“The secret of a full life is to live and relate to others as if they might not be there tomorrow, as if you might not be there tomorrow. It eliminates the vice of procrastination, the sin of postponement, failed communications, failed communions. This thought has made me more and more attentive to all encounters, meetings, introductions, which might contain the seed of depth that might be carelessly overlooked. This feeling has become a rarity, and rarer every day now that we have reached a hastier and more superficial rhythm, now that we believe we are in touch with a greater amount of people, more people, more countries. This is the illusion which might cheat us of being in touch deeply with the one breathing next to us. The dangerous time when mechanical voices, radios, telephones, take the place of human intimacies, and the concept of being in touch with millions brings a greater and greater poverty in intimacy and human vision.”
Monthly Archives: May 2014
I am currently writing on the ‘therapeutic alliance’ – its relation to mindfulness, psychotherapy, understanding, and ‘being listened to…’ What follows is an interesting article that I came across that may interest some of you…
Have you ever tried to change the way you do something? It could be anything — the way you hold your tennis racket, blow into a flute, meditate — you name it. If so, think about that experience. No matter how motivated you were to change, and no matter how much you knew that it would help your serve, musicality, or sense of inner peace, it can be difficult and scary to change even the smallest thing. In order to change, you have to give up your old way of doing something first and then try the new way. That means that for a while you’re in a free fall — you no…
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“I have a friend who’s an artist and has sometimes taken a view which I don’t agree with very well. He’ll hold up a flower and say “look how beautiful it is,” and I’ll agree. Then he says “I as an artist can see how beautiful this is but you as a scientist take this all apart and it becomes a dull thing,” and I think that he’s kind of nutty. First of all, the beauty that he sees is available to other people and to me too, I believe. Although I may not be quite as refined aesthetically as he is … I can appreciate the beauty of a flower. At the same time, I see much more about the flower than he sees. I could imagine the cells in there, the complicated actions inside, which also have a beauty. I mean it’s not just beauty at this dimension, at one centimeter; there’s also beauty at smaller dimensions, the inner structure, also the processes. The fact that the colors in the flower evolved in order to attract insects to pollinate it is interesting; it means that insects can see the color. It adds a question: does this aesthetic sense also exist in the lower forms? Why is it aesthetic? All kinds of interesting questions which the science knowledge only adds to the excitement, the mystery and the awe of a flower. It only adds. I don’t understand how it subtracts.”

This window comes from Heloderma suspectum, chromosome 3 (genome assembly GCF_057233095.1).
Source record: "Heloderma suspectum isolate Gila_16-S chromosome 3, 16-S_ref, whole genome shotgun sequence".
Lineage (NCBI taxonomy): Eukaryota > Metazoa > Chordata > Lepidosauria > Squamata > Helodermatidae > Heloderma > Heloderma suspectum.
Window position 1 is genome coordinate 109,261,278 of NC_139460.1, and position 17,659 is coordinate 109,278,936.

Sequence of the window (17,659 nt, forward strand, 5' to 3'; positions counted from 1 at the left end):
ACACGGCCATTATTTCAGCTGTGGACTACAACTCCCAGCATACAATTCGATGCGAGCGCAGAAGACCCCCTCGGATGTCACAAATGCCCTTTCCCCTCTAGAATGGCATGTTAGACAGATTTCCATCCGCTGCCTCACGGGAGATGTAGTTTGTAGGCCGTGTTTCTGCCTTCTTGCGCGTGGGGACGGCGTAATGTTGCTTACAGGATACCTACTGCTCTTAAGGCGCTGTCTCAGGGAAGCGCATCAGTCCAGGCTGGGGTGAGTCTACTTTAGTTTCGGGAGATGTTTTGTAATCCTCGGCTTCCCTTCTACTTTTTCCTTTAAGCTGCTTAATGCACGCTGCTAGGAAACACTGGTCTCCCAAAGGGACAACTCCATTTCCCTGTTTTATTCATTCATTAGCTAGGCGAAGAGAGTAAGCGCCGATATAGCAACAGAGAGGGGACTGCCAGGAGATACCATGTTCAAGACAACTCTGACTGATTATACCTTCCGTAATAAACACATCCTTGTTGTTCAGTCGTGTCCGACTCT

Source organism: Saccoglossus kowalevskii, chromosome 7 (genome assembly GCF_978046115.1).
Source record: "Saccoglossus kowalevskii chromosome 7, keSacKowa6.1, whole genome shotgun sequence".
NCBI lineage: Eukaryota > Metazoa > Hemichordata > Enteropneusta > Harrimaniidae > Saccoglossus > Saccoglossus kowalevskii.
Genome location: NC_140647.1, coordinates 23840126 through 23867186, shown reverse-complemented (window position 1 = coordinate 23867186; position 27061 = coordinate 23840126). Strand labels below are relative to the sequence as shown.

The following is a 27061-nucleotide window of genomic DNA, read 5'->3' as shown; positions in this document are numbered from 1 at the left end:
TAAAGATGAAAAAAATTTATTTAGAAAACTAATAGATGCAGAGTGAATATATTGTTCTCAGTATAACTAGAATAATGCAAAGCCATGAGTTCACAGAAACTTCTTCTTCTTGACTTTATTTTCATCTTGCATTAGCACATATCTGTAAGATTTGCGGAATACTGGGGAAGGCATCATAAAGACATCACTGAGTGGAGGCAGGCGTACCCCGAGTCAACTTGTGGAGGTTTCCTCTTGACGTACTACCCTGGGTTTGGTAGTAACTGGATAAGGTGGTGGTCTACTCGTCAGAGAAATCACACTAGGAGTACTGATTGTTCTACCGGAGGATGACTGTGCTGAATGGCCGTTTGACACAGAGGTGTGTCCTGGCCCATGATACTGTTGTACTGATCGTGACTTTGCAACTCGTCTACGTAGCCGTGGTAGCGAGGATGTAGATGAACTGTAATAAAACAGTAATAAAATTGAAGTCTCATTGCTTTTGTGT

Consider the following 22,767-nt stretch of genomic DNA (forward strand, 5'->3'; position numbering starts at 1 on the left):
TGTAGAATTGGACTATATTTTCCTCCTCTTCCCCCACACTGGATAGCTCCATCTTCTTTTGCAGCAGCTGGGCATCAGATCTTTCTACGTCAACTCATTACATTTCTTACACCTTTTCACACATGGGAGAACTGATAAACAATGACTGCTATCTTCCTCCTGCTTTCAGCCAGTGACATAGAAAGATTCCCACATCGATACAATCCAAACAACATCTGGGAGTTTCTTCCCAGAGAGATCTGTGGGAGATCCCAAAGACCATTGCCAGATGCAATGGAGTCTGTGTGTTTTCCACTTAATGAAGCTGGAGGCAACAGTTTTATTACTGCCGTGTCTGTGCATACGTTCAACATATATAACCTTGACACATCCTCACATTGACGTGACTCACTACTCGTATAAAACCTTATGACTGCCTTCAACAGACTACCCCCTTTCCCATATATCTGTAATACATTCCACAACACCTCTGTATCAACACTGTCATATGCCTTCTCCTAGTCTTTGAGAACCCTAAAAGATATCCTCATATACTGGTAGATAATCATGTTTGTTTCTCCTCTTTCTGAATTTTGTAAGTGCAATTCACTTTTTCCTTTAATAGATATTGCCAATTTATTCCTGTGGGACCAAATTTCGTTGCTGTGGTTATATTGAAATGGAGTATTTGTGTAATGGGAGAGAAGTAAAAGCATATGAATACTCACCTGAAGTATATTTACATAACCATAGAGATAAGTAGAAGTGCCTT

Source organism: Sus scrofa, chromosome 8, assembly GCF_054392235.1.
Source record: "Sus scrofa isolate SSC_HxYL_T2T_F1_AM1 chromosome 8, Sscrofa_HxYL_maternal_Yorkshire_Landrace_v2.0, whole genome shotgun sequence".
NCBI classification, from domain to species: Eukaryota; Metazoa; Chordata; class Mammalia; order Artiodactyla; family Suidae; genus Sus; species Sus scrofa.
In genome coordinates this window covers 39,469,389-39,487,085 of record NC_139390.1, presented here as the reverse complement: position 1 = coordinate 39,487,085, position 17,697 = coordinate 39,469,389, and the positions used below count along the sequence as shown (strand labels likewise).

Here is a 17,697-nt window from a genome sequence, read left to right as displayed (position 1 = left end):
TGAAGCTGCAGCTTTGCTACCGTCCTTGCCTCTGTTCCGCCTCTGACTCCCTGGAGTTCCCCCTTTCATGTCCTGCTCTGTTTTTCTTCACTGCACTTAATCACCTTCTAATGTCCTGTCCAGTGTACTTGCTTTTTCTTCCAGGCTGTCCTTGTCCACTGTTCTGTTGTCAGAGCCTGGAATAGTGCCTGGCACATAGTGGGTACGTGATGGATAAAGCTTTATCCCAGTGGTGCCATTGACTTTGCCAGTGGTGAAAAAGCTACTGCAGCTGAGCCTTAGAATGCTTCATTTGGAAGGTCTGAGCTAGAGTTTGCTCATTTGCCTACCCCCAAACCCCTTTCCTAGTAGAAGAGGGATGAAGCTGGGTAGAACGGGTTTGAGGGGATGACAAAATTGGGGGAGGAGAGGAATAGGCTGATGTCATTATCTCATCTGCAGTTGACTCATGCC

― Richard P. Feynman
Much has been said about the secrets of creativity and where good ideas come from, but most of that wisdom can be lost on young minds just dipping their toes in the vast and tumultuous ocean of self-initiated creation. Some time ago, artist and writer Austin Kleon — one of my favorite thinkers, a keen observer of and participant in the creative economy of the digital age — was invited to give a talk to students, the backbone for which was a list of 10 things he wished he’d heard as a young creator…
See full article: http://www.brainpickings.org/index.php/2012/03/08/steal-like-an-artist-austin-kleon-book/
Passionate beliefs produce either progress or disaster, not stability. Science, even when it attacks traditional beliefs, has beliefs of its own, and can scarcely flourish in an atmosphere of literary skepticism. … And without science, democracy is impossible.
Neither acquiescence in skepticism nor acquiescence in dogma is what education should produce. What it should produce is a belief that knowledge is attainable in a measure, though with difficulty; that much of what passes for knowledge at any given time is likely to be more or less mistaken, but that the mistakes can be rectified by care and industry. In acting upon our beliefs, we should be very cautious where a small error would mean disaster; nevertheless it is upon our beliefs that we must act. This state of mind is rather difficult: it requires a high degree of intellectual culture without emotional atrophy. But though difficult it is not impossible; it is in fact the scientific temper. Knowledge, like other good things, is difficult, but not impossible; the dogmatist forgets the difficulty, the skeptic denies the possibility. Both are mistaken, and their errors, when wide-spread, produce social disaster.
Read full article: http://www.brainpickings.org/index.php/2013/02/21/education-and-the-good-life-bertrand-russell/
“Our lives disconnect and reconnect, we move on, and later we may again touch one another, again bounce away. This is the felt shape of a human life, neither simply linear nor wholly disjunctive nor endlessly bifurcating, but rather this bouncey-castle sequence of bumpings-into and tumblings-apart.”
S Rushdie, The Ground Beneath Her Feet
“Never think yourself singular, never think your own case much harder than other people’s. Once you begin to take yourself seriously as a leader or as a follower, then you become a self-conscious, biting, and scratching little animal whose work is not of the slightest value or importance to anybody. Think of yourself rather as something much humbler and less spectacular, but to my mind, far more interesting — a poet in whom live all the poets of the past, from whom all poets in time to come will spring.”
Virginia Woolf, A Letter To A Young Poet